Be the change that you wish to see in the world.

Mahatma Gandhi

Animals and Society Institute, Ann Arbor, MI

Good Cause:

The Animals and Society Institute helps improve and expand knowledge about human-animal relationships in order to create safer and more compassionate communities for all. We direct ASI's Human-Animal Program that equips people who are working in the areas of primary, secondary and tertiary prevention and treatment of animal abuse with state-of-the-art resources. We train human service providers to identify, evaluate, and treat individuals who have abused animals. We provide the public and a wide range of professionals with information and resources, including a database of effective and promising human-animal interaction programs and practices, virtual trainings and in-person presentations on children’s relationships with animals, and diversion and intervention programs. Our research-to-practice briefs translate research on human-animal relationships into information that shelter, rescue and other “hands-on” animal agency professionals can use to improve the well-being of animals and people alike.

Great Results:

Lisa has been working with ASI since 2012. Highlights of her work include:

  • Writing a winning $50,000 grant proposal to Maddie’s Fund to evaluate pet-friendly homeless shelters’ current approaches to handling animals accompanied by people experiencing homelessness, documenting lessons learned and best practices. The goal is to use the project findings to inform development of animal-friendly policies and practices in homeless shelters nationwide, reducing the likelihood that animals will be relinquished simply because their caregivers are experiencing a period of homelessness.
  • Creating a one-of-a-kind, 16-week intervention/diversion program for animal abuse offenders and a half-day psycho-educational program designed to teach participants how to care responsibly and empathically for companion animals. The program was piloted in Syracuse, NY, in late 2017.
  • Conceptualizing and implementing a successful fundraising campaign to support scholarships for ASI’s first-ever Summer Institute for human-animal studies scholars, exceeding the fundraising goal by more than 50%.
  • Developing a conceptual framework (logic model) to integrate multiple program components and guide program development and expansion.
  • Leading a strategic planning effort for a Kansas City coalition that is now working to raise awareness of the relationship between animal cruelty and other forms of violence.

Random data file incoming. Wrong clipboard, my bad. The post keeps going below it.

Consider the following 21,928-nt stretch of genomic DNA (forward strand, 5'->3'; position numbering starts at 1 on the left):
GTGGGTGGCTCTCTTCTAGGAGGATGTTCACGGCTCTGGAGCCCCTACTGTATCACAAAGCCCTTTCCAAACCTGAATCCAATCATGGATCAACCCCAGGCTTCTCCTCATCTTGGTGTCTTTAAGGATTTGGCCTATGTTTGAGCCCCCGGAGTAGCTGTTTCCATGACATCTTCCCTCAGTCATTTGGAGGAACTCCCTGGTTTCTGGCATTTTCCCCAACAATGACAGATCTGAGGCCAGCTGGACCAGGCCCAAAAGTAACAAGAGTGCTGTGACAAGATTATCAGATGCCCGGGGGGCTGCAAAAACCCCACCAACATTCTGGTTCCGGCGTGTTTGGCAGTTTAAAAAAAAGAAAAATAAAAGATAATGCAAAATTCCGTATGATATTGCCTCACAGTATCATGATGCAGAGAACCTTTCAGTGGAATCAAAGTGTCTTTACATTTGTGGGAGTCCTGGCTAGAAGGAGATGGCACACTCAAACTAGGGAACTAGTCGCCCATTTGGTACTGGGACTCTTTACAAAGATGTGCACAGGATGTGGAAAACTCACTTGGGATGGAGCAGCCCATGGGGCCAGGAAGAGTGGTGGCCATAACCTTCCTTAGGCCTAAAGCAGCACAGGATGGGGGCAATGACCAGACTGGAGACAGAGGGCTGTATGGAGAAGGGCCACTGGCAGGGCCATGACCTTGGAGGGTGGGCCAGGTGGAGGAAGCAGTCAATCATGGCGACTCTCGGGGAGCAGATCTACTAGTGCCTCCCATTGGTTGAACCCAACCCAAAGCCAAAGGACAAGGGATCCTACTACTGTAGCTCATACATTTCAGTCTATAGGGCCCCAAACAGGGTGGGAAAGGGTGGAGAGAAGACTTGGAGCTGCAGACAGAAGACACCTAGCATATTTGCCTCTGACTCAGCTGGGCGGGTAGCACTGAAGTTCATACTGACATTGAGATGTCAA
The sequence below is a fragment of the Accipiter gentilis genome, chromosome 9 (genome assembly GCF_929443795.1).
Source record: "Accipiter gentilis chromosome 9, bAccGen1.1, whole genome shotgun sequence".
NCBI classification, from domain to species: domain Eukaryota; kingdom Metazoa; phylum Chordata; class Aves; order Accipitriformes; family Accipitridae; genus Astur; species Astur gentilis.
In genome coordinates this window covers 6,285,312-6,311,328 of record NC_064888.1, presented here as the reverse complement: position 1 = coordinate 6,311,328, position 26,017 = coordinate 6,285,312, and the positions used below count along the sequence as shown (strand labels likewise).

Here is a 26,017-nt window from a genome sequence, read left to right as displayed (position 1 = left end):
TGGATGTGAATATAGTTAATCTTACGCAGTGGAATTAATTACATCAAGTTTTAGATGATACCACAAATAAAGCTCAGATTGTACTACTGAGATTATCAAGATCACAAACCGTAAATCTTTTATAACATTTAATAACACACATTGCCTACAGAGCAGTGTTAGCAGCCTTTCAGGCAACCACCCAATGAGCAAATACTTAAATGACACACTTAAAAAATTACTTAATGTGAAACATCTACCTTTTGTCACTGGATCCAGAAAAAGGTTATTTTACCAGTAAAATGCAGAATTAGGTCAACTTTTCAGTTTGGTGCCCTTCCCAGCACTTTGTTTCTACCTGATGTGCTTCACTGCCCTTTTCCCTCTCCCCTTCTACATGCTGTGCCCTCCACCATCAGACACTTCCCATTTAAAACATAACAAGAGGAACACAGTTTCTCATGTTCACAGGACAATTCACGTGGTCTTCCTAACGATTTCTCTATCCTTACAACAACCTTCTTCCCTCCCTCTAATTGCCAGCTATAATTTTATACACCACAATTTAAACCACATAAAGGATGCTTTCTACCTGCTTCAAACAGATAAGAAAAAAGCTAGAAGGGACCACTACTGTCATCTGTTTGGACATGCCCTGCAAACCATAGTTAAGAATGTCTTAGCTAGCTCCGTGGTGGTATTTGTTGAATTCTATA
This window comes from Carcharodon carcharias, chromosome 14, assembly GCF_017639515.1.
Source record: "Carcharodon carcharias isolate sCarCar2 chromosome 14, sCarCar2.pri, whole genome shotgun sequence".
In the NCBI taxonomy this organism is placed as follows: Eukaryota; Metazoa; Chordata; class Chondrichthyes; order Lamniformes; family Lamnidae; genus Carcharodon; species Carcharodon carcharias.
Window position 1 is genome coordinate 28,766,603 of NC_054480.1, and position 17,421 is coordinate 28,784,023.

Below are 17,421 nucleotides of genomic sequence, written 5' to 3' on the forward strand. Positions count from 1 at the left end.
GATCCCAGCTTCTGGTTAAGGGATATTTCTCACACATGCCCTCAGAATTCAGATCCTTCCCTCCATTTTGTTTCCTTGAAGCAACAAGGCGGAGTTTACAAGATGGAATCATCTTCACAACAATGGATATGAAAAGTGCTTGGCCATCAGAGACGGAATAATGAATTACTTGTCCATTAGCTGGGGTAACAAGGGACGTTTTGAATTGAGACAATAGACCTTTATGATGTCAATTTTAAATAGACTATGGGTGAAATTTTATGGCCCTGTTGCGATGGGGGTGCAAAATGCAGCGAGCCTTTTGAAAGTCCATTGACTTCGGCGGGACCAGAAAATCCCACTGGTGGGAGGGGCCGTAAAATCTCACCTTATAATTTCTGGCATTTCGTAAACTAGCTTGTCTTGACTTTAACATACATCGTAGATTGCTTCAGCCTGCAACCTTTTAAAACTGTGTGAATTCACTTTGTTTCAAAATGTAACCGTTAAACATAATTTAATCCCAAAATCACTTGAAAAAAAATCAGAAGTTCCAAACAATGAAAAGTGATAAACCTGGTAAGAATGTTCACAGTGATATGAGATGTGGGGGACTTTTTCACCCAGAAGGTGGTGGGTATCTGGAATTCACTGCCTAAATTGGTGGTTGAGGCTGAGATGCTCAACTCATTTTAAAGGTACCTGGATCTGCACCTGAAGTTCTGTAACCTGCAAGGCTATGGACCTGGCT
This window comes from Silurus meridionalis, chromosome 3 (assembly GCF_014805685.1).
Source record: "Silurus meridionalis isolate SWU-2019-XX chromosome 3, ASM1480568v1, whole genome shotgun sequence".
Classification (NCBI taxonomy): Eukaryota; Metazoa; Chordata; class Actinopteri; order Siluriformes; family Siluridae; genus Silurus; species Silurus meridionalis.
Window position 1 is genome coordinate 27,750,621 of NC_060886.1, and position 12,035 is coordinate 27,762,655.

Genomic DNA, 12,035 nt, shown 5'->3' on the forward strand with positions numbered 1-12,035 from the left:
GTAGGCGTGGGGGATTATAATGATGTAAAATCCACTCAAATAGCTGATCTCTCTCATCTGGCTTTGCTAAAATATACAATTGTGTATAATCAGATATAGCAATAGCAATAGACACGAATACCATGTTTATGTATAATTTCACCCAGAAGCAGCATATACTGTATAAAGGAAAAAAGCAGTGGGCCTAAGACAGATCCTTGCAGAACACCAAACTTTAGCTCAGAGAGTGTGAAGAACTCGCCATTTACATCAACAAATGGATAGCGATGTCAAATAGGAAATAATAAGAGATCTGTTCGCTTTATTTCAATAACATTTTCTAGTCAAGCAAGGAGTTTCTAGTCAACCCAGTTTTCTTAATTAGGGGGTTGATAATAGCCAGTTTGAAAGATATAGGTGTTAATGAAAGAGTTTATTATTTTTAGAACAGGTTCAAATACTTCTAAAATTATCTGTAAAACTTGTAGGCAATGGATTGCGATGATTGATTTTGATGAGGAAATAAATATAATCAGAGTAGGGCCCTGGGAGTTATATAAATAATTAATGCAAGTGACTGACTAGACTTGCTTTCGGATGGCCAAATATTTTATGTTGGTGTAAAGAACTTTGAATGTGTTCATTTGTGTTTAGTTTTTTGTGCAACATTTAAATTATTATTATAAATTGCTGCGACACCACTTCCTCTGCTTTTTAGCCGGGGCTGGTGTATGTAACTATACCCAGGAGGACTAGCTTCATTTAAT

• Leading a strategic planning effort for the Animals and Society Institute.
  • Writing a case statement to be used for fundraising.
  • Developing communication tools, including elevator speeches, brochures, and a comprehensive messaging grid to support all of ASI’s communication efforts.
  • Working with Concern for Helping Animals in Israel (CHAI) to create a training on the relationship between animal cruelty and other types of violence and antisocial behavior to be presented to more than 100 imams at the College of Sharia Law in Israel. This is the first in a 40-hour series on human-animal relationships designed to engage the imams in improving the lives of animals in Israel.

  • Writing a successful grant proposal to expand our work in Chicago and Ohio. In both Chicago and Columbus, Ohio we have conducted workshops for juvenile probation officers, prosecutors, judges, and domestic violence service providers on animal abuse, its relevance to their work, and the critical role they play in early identification and intervention. We have also trained mental health professionals in AniCare, the first psychological treatment model for people who abuse animals. As a result of our work, youth who enter the Cook County, IL court system are now regularly screened for exposure to animal abuse as either a witness or a victim, and intervention is provided, as needed.
  • Being invited by Acting Assistant Attorney General Mary Lou Leary to participate in the Department of Justice’s Animal Cruelty—Public Safety Listening Session. The purpose of the event was to facilitate a conversation among 20 experts from various fields, including research and practice, about priorities in responding to animal cruelty and the nexus between animal cruelty and public safety. The Department of Justice sought to identify gaps that need to be addressed, explore strategies to address those gaps, and identify promising practices that could be replicated.
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